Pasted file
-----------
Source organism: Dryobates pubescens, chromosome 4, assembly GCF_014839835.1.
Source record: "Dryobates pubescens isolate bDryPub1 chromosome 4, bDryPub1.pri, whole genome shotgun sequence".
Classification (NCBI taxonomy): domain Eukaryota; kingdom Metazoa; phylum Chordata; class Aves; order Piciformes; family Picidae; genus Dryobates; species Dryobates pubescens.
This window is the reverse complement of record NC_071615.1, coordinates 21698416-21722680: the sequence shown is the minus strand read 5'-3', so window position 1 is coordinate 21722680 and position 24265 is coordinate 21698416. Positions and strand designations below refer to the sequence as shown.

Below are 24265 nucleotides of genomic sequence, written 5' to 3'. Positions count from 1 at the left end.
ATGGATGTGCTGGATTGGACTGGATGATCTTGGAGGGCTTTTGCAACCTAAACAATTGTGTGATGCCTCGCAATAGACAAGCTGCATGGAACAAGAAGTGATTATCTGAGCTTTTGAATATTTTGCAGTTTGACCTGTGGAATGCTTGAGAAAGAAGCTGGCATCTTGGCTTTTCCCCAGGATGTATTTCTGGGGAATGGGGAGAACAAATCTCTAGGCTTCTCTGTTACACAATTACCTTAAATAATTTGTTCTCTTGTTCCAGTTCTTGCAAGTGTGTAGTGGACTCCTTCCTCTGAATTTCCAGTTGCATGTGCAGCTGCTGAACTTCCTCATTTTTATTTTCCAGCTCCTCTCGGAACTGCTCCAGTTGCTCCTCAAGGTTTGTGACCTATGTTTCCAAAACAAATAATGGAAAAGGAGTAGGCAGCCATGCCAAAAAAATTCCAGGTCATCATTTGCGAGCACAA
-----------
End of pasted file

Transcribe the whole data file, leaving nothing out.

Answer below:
Source organism: Dryobates pubescens, chromosome 4, assembly GCF_014839835.1.
Source record: "Dryobates pubescens isolate bDryPub1 chromosome 4, bDryPub1.pri, whole genome shotgun sequence".
Classification (NCBI taxonomy): domain Eukaryota; kingdom Metazoa; phylum Chordata; class Aves; order Piciformes; family Picidae; genus Dryobates; species Dryobates pubescens.
This window is the reverse complement of record NC_071615.1, coordinates 21698416-21722680: the sequence shown is the minus strand read 5'-3', so window position 1 is coordinate 21722680 and position 24265 is coordinate 21698416. Positions and strand designations below refer to the sequence as shown.

Below are 24265 nucleotides of genomic sequence, written 5' to 3'. Positions count from 1 at the left end.
ATGGATGTGCTGGATTGGACTGGATGATCTTGGAGGGCTTTTGCAACCTAAACAATTGTGTGATGCCTCGCAATAGACAAGCTGCATGGAACAAGAAGTGATTATCTGAGCTTTTGAATATTTTGCAGTTTGACCTGTGGAATGCTTGAGAAAGAAGCTGGCATCTTGGCTTTTCCCCAGGATGTATTTCTGGGGAATGGGGAGAACAAATCTCTAGGCTTCTCTGTTACACAATTACCTTAAATAATTTGTTCTCTTGTTCCAGTTCTTGCAAGTGTGTAGTGGACTCCTTCCTCTGAATTTCCAGTTGCATGTGCAGCTGCTGAACTTCCTCATTTTTATTTTCCAGCTCCTCTCGGAACTGCTCCAGTTGCTCCTCAAGGTTTGTGACCTATGTTTCCAAAACAAATAATGGAAAAGGAGTAGGCAGCCATGCCAAAAAAATTCCAGGTCATCATTTGCGAGCACAA